Associated Press

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The Florida Supreme Court is ordering new sentencing hearings for four inmates currently on the state's death row.

The high court on Thursday threw out the sentences because a jury did not unanimously recommend the death penalty. Last year the court ruled death sentences have to be unanimous, which the court put in place in response to U.S. Supreme Court rulings.

 

The state court said anyone sentenced after a 2002 ruling could be eligible for a new sentence.

A mass bleaching of coral reefs worldwide is finally easing after three years, U.S. scientists announced Monday.

About three-quarters of the world's delicate coral reefs were damaged or killed by hot water in what scientists say was the largest coral catastrophe.

The National Oceanic and Atmospheric Administration announced a global bleaching event in May 2014. It was worse than previous global bleaching events in 1998 and 2010.

HAVANA — Cuba is starting an electoral process that is expected to end with President Raul Castro stepping down in February.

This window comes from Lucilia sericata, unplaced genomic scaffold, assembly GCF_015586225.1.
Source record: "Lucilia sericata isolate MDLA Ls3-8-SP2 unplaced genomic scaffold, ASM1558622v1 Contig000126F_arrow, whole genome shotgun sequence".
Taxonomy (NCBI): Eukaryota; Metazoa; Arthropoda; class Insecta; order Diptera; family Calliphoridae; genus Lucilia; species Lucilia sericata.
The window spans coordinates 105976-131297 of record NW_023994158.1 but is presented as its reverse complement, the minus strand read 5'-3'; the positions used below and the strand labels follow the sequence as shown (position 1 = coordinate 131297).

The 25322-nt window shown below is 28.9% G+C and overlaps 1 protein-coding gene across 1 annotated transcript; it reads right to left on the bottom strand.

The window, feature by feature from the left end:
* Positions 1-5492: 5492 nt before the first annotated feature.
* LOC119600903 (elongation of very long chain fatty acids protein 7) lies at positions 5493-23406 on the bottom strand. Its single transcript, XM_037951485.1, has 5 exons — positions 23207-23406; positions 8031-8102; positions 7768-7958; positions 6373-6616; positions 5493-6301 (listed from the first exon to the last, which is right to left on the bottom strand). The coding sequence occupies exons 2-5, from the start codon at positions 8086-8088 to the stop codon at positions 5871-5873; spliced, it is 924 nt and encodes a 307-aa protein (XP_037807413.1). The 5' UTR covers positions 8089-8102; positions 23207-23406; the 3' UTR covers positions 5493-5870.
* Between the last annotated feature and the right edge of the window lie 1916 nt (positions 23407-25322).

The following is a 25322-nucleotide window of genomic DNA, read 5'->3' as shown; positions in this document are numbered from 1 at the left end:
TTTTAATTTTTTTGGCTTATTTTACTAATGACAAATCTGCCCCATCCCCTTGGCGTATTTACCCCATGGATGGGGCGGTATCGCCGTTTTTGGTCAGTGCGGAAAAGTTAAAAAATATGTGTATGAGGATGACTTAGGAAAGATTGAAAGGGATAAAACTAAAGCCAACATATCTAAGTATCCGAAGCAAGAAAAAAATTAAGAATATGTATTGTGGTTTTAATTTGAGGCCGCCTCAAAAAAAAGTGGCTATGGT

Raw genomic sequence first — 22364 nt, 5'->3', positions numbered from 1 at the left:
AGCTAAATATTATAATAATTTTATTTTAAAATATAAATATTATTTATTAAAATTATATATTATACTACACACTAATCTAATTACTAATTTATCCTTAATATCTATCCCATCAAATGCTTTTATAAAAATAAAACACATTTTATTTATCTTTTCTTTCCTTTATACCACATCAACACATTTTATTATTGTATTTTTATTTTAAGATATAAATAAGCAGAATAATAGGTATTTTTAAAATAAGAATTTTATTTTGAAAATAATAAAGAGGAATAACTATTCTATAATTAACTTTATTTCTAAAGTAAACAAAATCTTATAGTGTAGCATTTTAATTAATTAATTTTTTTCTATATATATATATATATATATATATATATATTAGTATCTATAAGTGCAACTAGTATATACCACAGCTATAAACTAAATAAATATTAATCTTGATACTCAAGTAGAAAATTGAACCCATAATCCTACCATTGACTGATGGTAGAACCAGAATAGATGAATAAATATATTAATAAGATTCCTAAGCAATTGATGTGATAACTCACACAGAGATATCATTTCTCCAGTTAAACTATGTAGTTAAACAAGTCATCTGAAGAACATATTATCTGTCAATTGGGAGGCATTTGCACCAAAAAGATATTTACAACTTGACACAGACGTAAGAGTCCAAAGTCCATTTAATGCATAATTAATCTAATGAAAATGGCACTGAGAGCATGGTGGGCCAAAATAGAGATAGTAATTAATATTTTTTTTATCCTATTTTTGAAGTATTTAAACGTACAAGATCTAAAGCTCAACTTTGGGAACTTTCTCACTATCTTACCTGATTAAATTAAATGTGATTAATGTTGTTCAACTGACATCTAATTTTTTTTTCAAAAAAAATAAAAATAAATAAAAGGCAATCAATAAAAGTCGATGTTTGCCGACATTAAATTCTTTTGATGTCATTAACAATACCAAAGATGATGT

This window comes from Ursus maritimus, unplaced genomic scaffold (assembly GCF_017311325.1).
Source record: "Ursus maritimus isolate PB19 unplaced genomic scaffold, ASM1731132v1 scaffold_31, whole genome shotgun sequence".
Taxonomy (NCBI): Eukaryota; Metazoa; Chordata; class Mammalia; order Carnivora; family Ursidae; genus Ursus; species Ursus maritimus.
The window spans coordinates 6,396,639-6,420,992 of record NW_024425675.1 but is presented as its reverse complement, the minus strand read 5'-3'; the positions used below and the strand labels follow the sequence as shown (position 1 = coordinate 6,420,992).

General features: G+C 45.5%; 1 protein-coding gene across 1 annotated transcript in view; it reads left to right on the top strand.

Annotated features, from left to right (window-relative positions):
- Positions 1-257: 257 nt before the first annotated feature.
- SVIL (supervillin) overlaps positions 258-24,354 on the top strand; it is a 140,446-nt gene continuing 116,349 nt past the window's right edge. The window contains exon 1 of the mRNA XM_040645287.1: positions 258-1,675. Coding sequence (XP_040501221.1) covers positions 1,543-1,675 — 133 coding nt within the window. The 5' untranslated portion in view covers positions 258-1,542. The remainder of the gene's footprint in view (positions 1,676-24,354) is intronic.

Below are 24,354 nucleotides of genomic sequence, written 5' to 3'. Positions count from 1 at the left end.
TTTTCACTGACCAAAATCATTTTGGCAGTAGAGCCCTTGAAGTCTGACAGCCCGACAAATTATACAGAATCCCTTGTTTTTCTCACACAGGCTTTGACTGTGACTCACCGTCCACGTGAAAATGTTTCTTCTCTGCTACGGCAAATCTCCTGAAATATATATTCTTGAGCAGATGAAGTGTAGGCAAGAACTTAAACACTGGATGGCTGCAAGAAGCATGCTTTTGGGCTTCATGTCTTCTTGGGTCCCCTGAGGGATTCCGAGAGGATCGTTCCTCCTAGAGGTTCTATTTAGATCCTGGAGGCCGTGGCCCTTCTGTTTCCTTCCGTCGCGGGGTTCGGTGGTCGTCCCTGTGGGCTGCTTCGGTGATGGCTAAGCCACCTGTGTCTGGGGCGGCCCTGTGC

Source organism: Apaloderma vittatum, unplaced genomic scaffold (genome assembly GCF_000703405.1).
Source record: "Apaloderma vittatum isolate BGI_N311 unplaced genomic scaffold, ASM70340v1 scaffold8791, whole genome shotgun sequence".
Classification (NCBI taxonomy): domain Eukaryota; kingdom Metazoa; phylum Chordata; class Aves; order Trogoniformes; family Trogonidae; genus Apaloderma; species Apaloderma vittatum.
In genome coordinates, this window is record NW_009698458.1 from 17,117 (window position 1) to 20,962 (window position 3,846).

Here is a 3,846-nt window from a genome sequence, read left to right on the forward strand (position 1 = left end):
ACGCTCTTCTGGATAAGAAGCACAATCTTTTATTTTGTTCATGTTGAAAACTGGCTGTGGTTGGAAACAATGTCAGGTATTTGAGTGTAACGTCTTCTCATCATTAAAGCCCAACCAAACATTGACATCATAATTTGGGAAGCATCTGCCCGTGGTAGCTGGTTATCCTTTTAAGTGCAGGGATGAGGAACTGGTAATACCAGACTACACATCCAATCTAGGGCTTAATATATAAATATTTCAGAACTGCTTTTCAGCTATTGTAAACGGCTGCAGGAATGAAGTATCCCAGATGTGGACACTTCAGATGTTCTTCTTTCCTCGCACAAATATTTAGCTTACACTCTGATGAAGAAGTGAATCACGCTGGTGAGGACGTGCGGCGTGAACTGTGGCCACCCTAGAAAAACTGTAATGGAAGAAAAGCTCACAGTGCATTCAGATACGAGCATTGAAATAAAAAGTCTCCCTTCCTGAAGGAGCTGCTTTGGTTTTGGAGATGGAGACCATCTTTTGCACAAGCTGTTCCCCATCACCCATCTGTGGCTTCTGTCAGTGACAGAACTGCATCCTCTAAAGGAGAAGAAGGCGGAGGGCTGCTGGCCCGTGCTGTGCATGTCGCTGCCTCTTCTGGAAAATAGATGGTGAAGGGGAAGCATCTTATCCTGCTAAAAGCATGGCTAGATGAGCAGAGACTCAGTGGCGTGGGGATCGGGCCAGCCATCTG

The Council of State says in Wednesday's state media that voting for municipal assemblies will take place on Oct. 22. It doesn't set the date of voting for the country's parliament, which selects the Council of State and the president. Elections are held every five years.

Castro has said he'll step down as president in February, although he is expected to remain head of the ruling Communist Party.

Legislation to enact Florida's medical marijuana constitutional amendment is headed to the desk of Gov. Rick Scott.

The Senate and House approved the bill during Friday's final day of the special session. The House passed it 108-9 before the Senate voted 29-6.

Both chambers reached agreement on Wednesday that there would be a cap of 25 dispensaries per medical marijuana treatment center and that there wouldn't be a sales tax. The bill still bans smoking despite amendment supporters saying it is written into the language.

The Supreme Court has left in place a lower court ruling that said imposing a death sentence in Florida requires a unanimous jury.

The justices on Monday turned away an appeal from Florida officials seeking to overturn the ruling last year from the state’s highest court.

The Florida Supreme Court had struck down a newly enacted law allowing a defendant to be sentenced to death as long as 10 out of 12 jurors recommend it. That ruling concluded that Timothy Lee Hurst — convicted of a 1998 murder at a Pensacola Popeye’s restaurant— deserves a new sentencing hearing.

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